The Peregrine Fund in Boise posted this information about the brooding habits of the downtown Peregrine Falcons. Interesting. Please cast your VOTE above. Thanks.
“With a body temperature of 104 degrees F, the adults are able to keep the eggs warm even in cold spring weather. During incubation, a “brood patch” develops on the chests of the adults. This bare spot keeps the eggs in close contact with the parents’ bodies for maximum heat.
The patch remains for up to two weeks after the eggs hatch because new chicks are unable to regulate their own body temperatures for that long and continue to depend on their parents for warmth. The brood patch fades and feathers fill back in as the youngsters grow older.“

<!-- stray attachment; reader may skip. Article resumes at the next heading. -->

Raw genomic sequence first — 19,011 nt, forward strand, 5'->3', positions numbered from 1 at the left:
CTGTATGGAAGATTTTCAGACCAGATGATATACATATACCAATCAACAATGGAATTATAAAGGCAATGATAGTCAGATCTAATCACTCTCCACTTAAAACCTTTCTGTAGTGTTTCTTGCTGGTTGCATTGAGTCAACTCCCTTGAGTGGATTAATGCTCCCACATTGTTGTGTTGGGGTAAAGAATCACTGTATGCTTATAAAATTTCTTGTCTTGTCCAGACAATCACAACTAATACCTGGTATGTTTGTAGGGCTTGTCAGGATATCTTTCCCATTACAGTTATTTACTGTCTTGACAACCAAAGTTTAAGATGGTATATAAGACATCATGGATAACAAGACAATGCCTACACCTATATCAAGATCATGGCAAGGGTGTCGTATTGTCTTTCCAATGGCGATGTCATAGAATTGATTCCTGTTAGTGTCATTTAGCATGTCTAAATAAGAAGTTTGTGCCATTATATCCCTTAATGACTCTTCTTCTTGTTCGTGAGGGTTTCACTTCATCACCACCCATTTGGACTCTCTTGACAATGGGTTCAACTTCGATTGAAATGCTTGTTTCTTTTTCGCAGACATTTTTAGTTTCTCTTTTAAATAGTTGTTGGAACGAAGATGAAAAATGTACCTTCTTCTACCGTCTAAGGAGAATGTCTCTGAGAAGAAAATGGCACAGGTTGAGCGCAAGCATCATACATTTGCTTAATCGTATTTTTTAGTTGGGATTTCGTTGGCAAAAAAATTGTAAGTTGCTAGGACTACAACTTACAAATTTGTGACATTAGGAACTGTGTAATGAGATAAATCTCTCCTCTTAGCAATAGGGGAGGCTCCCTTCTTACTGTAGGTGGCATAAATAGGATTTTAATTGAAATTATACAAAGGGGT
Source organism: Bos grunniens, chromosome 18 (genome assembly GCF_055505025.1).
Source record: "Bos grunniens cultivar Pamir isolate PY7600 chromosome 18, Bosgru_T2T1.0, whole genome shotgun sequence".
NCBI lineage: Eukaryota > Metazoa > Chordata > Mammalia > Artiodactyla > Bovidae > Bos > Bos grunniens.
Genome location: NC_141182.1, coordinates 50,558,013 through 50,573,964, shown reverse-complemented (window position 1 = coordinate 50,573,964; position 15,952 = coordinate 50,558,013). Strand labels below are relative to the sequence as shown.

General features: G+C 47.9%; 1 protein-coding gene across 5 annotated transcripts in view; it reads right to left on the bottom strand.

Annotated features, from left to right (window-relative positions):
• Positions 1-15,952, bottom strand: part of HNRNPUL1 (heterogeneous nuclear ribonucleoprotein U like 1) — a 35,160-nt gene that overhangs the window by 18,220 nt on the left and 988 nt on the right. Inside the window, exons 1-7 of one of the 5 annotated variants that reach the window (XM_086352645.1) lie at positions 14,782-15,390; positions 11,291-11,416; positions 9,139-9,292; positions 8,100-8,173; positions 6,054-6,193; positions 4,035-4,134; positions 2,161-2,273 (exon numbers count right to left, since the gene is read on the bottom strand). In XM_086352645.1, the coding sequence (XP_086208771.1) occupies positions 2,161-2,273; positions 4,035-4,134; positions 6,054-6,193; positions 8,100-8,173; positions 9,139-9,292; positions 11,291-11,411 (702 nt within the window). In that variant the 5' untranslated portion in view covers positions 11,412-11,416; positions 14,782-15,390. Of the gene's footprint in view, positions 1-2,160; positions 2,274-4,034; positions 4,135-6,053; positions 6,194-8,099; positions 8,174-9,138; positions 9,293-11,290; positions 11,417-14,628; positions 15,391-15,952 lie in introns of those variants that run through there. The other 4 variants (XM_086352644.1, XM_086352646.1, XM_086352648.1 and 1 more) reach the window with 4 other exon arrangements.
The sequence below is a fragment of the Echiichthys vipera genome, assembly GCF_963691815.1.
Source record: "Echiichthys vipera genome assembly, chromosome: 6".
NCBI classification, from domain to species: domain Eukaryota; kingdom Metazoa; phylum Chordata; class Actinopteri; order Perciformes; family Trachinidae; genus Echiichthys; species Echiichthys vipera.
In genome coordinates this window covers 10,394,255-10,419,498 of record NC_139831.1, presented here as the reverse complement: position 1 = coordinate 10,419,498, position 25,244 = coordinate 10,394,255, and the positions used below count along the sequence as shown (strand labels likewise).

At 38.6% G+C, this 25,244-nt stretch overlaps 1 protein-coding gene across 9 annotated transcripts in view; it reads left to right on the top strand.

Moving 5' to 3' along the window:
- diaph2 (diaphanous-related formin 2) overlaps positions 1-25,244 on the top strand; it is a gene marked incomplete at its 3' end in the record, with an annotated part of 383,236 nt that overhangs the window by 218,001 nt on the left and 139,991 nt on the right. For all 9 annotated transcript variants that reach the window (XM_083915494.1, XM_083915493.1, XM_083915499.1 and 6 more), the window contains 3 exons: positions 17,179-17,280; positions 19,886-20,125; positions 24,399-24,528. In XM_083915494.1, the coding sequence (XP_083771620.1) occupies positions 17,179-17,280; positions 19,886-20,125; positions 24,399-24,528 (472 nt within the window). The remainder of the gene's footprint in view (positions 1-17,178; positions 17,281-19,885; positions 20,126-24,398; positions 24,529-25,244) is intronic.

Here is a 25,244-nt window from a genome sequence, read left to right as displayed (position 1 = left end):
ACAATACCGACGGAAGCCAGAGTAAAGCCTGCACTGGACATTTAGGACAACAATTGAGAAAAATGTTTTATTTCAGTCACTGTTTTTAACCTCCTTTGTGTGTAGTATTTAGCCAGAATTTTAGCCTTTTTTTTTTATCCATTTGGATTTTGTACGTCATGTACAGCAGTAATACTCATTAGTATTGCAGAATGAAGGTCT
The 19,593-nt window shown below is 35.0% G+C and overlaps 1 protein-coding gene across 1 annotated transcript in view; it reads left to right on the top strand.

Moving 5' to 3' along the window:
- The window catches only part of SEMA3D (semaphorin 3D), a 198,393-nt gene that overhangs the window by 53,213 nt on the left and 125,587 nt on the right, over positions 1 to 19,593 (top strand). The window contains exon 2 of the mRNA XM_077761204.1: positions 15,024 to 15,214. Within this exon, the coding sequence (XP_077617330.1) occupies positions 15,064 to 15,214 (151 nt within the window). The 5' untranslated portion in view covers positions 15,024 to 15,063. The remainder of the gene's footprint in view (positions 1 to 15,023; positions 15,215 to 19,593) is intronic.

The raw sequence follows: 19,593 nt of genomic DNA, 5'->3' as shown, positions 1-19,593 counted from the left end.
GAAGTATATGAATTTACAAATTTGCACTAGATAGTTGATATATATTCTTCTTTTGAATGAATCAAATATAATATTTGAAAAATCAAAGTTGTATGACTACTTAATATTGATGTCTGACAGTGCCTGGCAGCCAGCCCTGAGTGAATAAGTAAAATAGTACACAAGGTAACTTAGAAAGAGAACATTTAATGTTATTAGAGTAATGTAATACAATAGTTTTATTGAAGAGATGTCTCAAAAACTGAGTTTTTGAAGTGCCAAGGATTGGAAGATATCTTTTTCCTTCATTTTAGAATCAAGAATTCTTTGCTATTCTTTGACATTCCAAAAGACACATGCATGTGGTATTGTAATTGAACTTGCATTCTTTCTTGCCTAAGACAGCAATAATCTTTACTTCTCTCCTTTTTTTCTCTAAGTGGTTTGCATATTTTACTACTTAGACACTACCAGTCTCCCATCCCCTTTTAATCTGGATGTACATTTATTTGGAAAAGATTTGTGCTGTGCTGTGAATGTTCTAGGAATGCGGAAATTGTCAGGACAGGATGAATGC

And please don’t forget the Boise Bird Festival on Saturday, April 27 from 9 – 2 at Avimore.